Targum Neofiti quotes Jacob, upon awakening from his sleep, as saying that the place was set aside before God, and that the gate was the “gate of prayer.” A similar thought is expressed in Targum Jonathan. “This place is not common, but the sanctuary of the Name of the Lord, the proper spot for prayer, set forth before the gate of heaven, and founded beneath the throne of glory.” Regarding the stone he had set up as a pillar, Targum Onkelos indicates that there Jacob would worship before God.


Basemath is the name found in Targum Jonathan, but Targum Neofiti and Targum Onkelos, like the Hebrew text (28:9), read Mahalath.

According to Targum Jonathan, the day on which Jacob set out from Beer-sheba was miraculously shortened because God (literally, the “Word”) wanted to speak with him. The second miracle was that the “four stones” Jacob used for a pillow had become one stone when he got up in the morning.

Targum Neofiti adds interpretive elements to the account in Genesis regarding the ladder, stairway, or ramp. “The angels who had accompanied [Jacob] from the house of his father ascended to bear good tidings to the angels on high, saying: Come and see a just man whose image is engraved in the throne of the glory, whom you desired to see. And look, the angels from before the Lord were ascending and descending and observed him.”

Josephus (Antiquities, I, xix, 2, 3) quoted God as saying the following: “O Jacob, it is not fit for you, the son of a good father and grandson of one who had obtained a great reputation for his eminent virtue, to be dejected at your present circumstances, but to hope for better times. You shall have great abundance of all good things by my assistance. For I brought Abraham here, out of Mesopotamia, when he was driven away by his kinsmen, and I made your father a happy man; nor will I bestow a lesser degree of happiness on you. Be of good courage, therefore, and under my conduct proceed on this your journey, for the marriage you so zealously pursue shall be consummated. You will have children of good characters, but their multitude will be innumerable. They will leave what they have to a still more numerous posterity, to whom, and to whose posterity, I will give the dominion of all the land, and their posterity will fill the entire earth and sea, so far as the sun beholds them. But do not you fear any danger nor be afraid of the many labors you must undergo.” Jacob then “became very joyful at what he had seen and heard.”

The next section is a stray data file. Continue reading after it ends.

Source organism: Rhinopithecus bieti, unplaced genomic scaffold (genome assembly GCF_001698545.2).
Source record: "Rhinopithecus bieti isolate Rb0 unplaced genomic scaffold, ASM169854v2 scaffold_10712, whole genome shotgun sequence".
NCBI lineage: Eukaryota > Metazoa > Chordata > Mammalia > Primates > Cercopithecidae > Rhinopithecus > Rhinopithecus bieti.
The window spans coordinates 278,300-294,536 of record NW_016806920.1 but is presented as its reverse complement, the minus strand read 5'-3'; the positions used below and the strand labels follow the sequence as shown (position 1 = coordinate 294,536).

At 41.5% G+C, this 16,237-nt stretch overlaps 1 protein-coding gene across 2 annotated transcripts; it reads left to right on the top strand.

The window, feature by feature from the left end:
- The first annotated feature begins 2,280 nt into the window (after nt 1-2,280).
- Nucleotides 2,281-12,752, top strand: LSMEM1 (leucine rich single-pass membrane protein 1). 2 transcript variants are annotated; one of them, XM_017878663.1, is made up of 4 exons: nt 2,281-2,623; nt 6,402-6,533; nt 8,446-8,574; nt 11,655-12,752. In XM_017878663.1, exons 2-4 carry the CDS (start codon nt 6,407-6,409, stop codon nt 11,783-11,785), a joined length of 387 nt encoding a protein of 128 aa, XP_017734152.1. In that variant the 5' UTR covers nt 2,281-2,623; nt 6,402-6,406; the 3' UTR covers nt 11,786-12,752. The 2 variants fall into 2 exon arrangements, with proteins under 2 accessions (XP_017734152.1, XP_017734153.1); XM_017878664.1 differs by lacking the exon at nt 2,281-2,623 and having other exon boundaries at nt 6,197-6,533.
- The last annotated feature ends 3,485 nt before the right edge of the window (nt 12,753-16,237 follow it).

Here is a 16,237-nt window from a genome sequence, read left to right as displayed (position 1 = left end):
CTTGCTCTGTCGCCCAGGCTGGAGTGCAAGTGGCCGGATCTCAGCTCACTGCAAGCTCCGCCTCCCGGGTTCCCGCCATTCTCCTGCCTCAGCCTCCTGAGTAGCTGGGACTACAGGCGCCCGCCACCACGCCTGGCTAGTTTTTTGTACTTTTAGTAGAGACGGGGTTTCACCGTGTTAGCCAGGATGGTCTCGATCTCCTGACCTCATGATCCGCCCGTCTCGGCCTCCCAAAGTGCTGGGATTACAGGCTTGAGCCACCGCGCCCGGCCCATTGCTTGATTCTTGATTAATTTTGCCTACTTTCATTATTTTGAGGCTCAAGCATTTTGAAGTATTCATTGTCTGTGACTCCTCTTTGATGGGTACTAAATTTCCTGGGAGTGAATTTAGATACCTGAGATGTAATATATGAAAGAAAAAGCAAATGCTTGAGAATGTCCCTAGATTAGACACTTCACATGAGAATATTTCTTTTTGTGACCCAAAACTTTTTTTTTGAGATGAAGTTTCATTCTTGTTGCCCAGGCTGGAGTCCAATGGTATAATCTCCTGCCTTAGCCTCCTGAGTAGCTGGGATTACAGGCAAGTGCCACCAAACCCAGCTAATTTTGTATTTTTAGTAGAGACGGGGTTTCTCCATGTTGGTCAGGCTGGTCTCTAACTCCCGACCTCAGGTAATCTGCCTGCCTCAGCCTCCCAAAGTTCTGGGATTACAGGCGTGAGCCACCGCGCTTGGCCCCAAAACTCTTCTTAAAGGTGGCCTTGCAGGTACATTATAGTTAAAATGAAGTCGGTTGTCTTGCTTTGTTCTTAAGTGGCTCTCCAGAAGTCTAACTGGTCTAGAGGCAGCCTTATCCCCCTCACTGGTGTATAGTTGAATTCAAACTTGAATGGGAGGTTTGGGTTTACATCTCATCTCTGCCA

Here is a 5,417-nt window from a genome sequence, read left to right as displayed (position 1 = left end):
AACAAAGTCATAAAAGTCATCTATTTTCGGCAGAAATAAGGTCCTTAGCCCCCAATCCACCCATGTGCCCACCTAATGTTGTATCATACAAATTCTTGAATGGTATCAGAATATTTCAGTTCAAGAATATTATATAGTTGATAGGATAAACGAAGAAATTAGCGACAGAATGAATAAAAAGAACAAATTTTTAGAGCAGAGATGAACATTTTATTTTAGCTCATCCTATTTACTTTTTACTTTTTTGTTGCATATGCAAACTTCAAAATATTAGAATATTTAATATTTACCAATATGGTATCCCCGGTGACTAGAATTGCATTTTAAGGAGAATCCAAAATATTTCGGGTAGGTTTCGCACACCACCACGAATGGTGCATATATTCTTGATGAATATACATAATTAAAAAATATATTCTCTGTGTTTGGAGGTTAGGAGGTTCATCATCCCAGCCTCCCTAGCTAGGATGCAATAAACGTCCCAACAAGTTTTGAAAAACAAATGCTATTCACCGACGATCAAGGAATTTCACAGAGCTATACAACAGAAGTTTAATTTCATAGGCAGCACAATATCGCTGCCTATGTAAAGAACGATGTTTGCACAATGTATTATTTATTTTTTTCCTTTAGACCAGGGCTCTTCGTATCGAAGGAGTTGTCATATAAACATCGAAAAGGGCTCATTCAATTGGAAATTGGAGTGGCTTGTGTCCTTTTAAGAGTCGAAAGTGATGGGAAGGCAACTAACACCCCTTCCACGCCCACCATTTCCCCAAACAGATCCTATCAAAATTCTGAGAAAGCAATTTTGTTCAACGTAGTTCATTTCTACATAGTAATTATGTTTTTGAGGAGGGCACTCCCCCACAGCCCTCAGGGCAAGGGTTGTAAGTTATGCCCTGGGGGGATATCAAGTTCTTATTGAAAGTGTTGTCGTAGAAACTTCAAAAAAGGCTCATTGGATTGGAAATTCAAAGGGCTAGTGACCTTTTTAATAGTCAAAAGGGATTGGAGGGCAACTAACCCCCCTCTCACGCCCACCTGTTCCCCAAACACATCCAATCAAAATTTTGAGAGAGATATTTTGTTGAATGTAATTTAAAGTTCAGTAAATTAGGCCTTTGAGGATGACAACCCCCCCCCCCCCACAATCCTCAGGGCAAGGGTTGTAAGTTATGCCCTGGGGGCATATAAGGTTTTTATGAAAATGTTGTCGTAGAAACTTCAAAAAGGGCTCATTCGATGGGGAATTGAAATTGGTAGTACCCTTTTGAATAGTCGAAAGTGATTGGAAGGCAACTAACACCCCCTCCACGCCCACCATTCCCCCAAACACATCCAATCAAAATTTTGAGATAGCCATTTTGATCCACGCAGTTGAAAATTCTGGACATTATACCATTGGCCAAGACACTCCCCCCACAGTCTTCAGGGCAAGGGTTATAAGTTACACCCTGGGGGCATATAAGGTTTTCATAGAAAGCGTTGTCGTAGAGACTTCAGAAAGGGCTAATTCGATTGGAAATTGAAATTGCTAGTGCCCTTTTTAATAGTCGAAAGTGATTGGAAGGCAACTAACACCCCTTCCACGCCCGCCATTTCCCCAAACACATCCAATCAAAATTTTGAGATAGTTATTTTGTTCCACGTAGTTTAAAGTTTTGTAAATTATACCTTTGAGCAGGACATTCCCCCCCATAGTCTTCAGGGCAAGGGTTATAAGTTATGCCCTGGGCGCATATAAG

It may be noted that the deception in which Rebekah and Jacob participated led to loss for both of them. Rebekah lost years of association with her dearly loved son, and Jacob faced hardships and deceptive dealings in his service to Laban for the wife he truly wanted. For Rebekah and Jacob, patient waiting on YHWH to fulfill his word would have spared them much distress.